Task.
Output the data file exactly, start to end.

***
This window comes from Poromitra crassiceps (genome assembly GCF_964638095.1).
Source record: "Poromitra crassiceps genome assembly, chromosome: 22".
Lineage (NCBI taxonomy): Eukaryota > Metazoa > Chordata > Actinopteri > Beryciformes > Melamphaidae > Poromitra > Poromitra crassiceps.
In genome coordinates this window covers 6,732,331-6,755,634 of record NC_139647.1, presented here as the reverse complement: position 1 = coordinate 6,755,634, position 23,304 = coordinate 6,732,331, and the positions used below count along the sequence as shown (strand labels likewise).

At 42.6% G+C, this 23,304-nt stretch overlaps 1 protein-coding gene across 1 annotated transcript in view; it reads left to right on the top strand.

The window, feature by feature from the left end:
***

This window comes from Poromitra crassiceps (genome assembly GCF_964638095.1).
Source record: "Poromitra crassiceps genome assembly, chromosome: 22".
Lineage (NCBI taxonomy): Eukaryota > Metazoa > Chordata > Actinopteri > Beryciformes > Melamphaidae > Poromitra > Poromitra crassiceps.
In genome coordinates this window covers 6,732,331-6,755,634 of record NC_139647.1, presented here as the reverse complement: position 1 = coordinate 6,755,634, position 23,304 = coordinate 6,732,331, and the positions used below count along the sequence as shown (strand labels likewise).

At 42.6% G+C, this 23,304-nt stretch overlaps 1 protein-coding gene across 1 annotated transcript in view; it reads left to right on the top strand.

The window, feature by feature from the left end: